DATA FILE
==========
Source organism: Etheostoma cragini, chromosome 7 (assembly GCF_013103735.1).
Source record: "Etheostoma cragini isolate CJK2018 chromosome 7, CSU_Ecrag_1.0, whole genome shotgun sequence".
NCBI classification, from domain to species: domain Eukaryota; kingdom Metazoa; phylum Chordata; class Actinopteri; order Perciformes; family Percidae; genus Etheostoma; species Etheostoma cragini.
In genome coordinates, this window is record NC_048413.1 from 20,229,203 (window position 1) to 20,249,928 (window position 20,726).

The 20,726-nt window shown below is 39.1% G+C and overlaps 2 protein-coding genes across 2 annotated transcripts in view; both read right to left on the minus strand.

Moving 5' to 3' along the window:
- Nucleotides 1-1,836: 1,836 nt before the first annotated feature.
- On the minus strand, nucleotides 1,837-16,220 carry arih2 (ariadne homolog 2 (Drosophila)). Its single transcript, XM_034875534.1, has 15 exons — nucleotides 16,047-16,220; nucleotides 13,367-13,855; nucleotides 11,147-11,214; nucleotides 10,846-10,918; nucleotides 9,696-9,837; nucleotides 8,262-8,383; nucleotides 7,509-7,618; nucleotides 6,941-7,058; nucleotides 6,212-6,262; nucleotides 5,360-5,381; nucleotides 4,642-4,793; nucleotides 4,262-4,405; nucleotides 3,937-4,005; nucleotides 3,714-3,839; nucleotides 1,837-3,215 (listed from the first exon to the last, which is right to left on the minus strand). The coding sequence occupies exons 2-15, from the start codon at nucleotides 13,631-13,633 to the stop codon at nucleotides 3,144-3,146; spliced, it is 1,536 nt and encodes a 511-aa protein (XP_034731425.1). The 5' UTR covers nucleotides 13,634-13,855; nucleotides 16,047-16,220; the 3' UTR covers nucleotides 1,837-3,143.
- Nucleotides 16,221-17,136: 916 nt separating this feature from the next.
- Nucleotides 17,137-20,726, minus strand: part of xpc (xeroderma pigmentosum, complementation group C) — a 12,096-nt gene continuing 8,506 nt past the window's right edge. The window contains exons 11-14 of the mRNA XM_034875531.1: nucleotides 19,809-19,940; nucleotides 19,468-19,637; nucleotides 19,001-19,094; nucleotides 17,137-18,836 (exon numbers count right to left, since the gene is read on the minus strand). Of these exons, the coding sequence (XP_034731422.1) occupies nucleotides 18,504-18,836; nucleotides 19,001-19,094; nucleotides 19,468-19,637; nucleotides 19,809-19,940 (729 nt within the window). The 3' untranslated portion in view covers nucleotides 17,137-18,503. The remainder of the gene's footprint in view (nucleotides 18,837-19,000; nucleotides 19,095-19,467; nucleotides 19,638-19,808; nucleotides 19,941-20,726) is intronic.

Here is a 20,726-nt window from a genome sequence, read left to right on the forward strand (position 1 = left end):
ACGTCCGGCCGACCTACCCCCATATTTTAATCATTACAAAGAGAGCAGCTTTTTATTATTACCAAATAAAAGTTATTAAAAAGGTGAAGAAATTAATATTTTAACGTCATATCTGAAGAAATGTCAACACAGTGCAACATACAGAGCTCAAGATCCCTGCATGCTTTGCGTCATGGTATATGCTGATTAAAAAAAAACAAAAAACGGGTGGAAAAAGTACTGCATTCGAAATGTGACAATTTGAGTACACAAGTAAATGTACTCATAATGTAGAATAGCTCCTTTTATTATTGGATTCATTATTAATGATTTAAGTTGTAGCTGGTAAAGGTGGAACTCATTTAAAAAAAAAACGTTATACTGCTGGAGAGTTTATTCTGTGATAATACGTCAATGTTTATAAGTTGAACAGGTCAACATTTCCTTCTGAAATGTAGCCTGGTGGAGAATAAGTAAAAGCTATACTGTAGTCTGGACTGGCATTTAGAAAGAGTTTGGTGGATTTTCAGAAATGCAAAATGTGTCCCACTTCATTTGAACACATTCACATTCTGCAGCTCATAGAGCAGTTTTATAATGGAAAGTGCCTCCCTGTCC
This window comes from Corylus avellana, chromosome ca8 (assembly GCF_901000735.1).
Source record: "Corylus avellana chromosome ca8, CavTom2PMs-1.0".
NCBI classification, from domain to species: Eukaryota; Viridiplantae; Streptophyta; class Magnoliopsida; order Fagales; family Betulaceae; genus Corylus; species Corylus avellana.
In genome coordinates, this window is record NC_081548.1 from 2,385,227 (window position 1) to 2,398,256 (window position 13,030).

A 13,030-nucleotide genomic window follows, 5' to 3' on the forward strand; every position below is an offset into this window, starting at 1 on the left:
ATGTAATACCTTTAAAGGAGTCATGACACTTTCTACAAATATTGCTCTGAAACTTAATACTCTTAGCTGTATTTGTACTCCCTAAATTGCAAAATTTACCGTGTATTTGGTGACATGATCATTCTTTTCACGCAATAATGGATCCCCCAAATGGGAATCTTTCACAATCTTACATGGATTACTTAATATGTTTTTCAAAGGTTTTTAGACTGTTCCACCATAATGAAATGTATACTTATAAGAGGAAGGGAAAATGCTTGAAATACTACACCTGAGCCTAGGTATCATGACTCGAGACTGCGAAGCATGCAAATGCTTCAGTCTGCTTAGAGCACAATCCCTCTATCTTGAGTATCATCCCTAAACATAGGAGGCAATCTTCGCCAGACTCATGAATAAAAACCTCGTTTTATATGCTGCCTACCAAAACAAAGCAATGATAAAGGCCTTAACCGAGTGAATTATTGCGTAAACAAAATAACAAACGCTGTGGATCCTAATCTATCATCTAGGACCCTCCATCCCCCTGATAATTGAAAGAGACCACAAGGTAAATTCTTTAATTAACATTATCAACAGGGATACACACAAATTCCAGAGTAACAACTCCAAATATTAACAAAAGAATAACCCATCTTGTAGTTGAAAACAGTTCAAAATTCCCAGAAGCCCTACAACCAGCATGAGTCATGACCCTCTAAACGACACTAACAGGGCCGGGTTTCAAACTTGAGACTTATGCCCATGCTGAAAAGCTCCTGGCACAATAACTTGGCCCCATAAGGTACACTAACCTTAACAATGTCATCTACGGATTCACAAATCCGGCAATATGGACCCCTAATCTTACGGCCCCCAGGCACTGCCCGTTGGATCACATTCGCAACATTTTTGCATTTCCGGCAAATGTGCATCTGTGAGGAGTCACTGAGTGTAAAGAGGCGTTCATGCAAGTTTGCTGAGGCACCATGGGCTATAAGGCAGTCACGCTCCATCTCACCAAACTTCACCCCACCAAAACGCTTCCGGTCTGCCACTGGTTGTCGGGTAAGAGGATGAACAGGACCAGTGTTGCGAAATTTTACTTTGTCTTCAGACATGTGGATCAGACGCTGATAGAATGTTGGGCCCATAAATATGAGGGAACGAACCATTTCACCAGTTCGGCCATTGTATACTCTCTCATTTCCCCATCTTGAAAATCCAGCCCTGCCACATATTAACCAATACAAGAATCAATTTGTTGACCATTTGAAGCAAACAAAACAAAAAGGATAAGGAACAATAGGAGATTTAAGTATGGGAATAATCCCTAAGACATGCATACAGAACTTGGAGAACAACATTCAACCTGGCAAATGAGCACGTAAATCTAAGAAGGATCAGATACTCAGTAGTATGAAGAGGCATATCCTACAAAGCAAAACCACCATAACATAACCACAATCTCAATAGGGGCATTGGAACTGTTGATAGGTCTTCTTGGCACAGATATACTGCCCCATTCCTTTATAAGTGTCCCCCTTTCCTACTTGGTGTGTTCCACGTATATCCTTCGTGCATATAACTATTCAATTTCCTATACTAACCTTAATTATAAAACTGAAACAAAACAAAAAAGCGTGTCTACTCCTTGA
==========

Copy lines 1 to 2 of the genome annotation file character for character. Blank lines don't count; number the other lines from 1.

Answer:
Source organism: Etheostoma cragini, chromosome 7 (assembly GCF_013103735.1).
Source record: "Etheostoma cragini isolate CJK2018 chromosome 7, CSU_Ecrag_1.0, whole genome shotgun sequence".